In order to enable runners who visit Zagreb to enjoy their favorite activity, four friends, runners, lovers of Zagreb, last year launched racing tours of the city of Zagreb.Packing things for the trip for one runner means that they will probably throw in a pair of sneakers, and runners are like that, they don’t give up their routine, says Sandra Bortek, founder of the start-up project SightRun, adding that when they come to a new city they usually don’t know where to run. where it is safe and beautiful. Although they would also like to get to know the city, they often do not have time for both, and looking at the map and running do not really go together. It is easy for a pleasant and relaxing activity like running to turn into stress and fear of losing or being late for a business meeting.This is how the story goes from a great idea to the need for a product, ie a mobile application for running SighRun. SightRun is a mobile application that allows runners to run carefree and comfortable even when on the road, and the application contains audio racing tours that combine running with sightseeing so that runners can enjoy running along the way exploring a new city.An award-winning startup idea for four runners, the SightRun mobile application for tourist running will soon see the light of day and thus offer something new and different on the market. SightRun mobile application is the winner of the Startup Factory Zagreb 2016 competition, the finalist of the Zagreb Connect international startup conference, the winner of the Women Invest (Women In Adria 2017) pitch competition ”After the selected tour is downloaded to the mobile phone, it is enough for the runner to put on the headphones and press play. After that, he no longer needs the Internet, and he can store his mobile phone and let the application guide him safely through the city. ” – Tamara Markotić told us.Runners who like to run alone, do not have time for classic tours or want to get to know their city will soon have the opportunity to download the first version of the SightRun mobile application, which will be available for Android mobile devices in June. The tours will be available in Croatian and English, and the first available city will be Zagreb, followed by other Croatian cities. “SightRun not only helps runners get to know a new destination, but also presents the destination as “Runner’s Friendly”. Tourist running is a new tourist product. We are witnessing the popularity of running in Croatia. There is no need for a runner to give up his favorite activity just because he is in a new city. Still, the SightRun app is also an opportunity for local runners to get to know their city in a whole new way.”- added Sandra Bortek.Last year, the team working on the project started running tours in the city of Zagreb called RunZagreb, and with their tours they supplemented the tourist offer of the city, thus representing Zagreb (and Croatia) as a racing destination. What else to add but – support the first Croatian racing application and register on their website www.sightrun.com and follow them on social media Facebook i Instagram @SightRunApp.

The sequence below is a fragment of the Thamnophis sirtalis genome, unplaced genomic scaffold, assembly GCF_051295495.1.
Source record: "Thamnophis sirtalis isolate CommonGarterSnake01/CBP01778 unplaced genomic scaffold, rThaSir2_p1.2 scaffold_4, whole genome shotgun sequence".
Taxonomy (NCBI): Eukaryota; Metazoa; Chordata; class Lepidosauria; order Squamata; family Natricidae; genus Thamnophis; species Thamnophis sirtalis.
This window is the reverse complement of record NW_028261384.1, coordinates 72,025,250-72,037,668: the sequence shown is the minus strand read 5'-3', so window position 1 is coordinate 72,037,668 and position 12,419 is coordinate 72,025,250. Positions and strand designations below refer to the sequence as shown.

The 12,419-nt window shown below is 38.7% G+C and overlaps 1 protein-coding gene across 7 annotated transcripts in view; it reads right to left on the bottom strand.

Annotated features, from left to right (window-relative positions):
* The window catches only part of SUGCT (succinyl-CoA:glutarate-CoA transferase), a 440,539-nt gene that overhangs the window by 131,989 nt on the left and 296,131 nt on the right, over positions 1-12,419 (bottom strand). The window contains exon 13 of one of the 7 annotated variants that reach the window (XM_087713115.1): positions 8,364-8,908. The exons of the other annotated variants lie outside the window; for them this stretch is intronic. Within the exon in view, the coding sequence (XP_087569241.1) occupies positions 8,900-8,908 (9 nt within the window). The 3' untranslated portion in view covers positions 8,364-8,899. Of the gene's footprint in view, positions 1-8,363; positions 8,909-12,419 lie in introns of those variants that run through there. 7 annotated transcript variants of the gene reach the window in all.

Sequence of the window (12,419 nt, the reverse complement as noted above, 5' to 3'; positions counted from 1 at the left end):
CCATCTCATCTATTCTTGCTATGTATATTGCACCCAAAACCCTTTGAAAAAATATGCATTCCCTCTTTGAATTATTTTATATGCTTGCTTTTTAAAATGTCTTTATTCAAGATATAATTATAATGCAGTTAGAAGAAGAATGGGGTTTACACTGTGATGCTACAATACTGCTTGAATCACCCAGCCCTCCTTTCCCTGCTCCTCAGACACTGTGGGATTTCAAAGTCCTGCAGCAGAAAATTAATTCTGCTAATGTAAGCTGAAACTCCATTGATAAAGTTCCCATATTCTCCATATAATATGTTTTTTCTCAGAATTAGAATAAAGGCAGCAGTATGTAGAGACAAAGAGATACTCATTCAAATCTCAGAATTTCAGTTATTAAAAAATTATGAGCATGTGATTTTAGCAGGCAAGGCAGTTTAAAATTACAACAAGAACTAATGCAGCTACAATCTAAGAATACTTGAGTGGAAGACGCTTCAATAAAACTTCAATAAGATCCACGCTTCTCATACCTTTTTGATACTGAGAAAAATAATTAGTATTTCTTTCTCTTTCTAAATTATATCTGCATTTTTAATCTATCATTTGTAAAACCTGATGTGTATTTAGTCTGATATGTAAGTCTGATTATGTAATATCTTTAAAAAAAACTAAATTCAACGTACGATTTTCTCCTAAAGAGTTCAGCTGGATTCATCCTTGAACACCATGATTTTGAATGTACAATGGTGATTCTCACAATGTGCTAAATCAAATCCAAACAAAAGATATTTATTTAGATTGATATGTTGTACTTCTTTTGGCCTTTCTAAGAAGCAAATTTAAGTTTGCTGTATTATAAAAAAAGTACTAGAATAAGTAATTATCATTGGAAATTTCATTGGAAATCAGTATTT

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Photo by Elena Lyakir in the show “Quivers of Spring.”Quivers Of Spring“Quivers of Spring: Photographs by Elena Lyakir,” the artist’s debut East End show, will be held at The Spur in Southampton. The solo show is curated by Southampton-based art advisor, Heidi Lee Komaromi, and is a celebration of Women’s History Month.An opening reception will be held on Saturday, March 30, from 5 to 9 PM. Lyakir is a fine art photographer and an internationally exhibited artist.The show will feature 12 works by Lyakir, who is known for her double-exposure landscapes created in the style of photo impressionism. Comedian and CNBC host Bill McCuddy will lead a Q&A.Augustus NazzaroThe Halsey McKay Gallery in East Hampton present Augustus Nazzaro’s “Threshold.” An opening reception will be held on Saturday, March 30, from 4 to 7 PM. The show runs through April 28.Parrish PerspectivesParrish Perspectives at the Parrish Art Museum in Water Mill presents artists Renate Aller and Jean-Luc Mylayne. The show runs through July 28. The series features monumentally-scaled photographs drawn from the permanent collection that illuminate the intimate bond between subject and photographer. For more info, visit www.parrishart.org.Forms & FiguresThe William Ris Gallery in Jamesport presents “Forms & Figures,” highlighting the creative energy of nine women artists — Chris Ann Ambery, Deborah Brisker Burk, Shawn Ehlers, Madison Fender, Jan Guarino, Jennifer Hannaford, Margaret Minardi, Anne Sherwood Pundyk, and Susan Saunders. The show runs through April 14. An artist talk will take place on Saturday, April 6, from 2 to 4 PM.Takeover!“Takeover! Artists in Residence” continues at the Southampton Arts Center. Curated by Amy Kirwin, the show includes artists Scott Bluedorn, Daniel Cabrera, Darlene Charneco, Kara Hoblin, Ruby Jackson, Laurie Lambrecht, Jerome Lucani, Paton Miller, and Jeff Muhs. There is a weekly “hangout” every Thursday from 6 to 8 PM. For a full schedule of events, visit www.southamptonartscenter.org. The show runs through April 14.Guild Hall MembersGuild Hall’s 81st Artist Members Exhibition will run through April 6. The guest juror is Jocelyn Miller, the assistant curator at MoMA PS1. For more info, visit http://www.guildhall.org.A Walk In The ForestSara Nightingale Gallery in Sag Harbor presents “A Walk in the Forest.” The exhibition runs through April 2. Artists include Irina Alimanestianu, Ani Antreasyan, Stephanie Brody-Lederman, Tom Brydelsky, Rossa Cole, Elizabeth Dow, Cara Enteles, Sara Genn, Shirley Irons, Laurie Lambrecht, Elena Lyakir, Christa Maiwald, and Anne Raymond.Black & WhiteThe White Room Gallery in Bridgehampton presents “Black & White.” The group exhibition displays paintings, mixed media, sculptures, and photographs in black and white. Artists include Athos Zacharias, Stephen Bezas, Keith Ramsdell, Lynn Savarese, Andrea McCafferty, Kat O’Neill, Susan Washington, Gerry Giliberti, Abby Abrams, Berges Alvarez, Karen Kirschner, Joseph McCloskey, Christina Stowe, Martha McAleer, and more. The show runs through March 31.Winter PhotographsClovis Point Winery in Jamesport is showing Jim Sabiston’s “Winter Photographs,” curated by Alex Ferrone. The exhibit runs through March 31.Genesis And TranscendenceThe Eastville Community Historical Society in Sag Harbor is showcasing Michael Butler’s work in an exhibit titled “Genesis and Transcendence.” The show features approximately two dozen works, spanning a range of the artist’s creative endeavors. The show runs through April email@example.com Share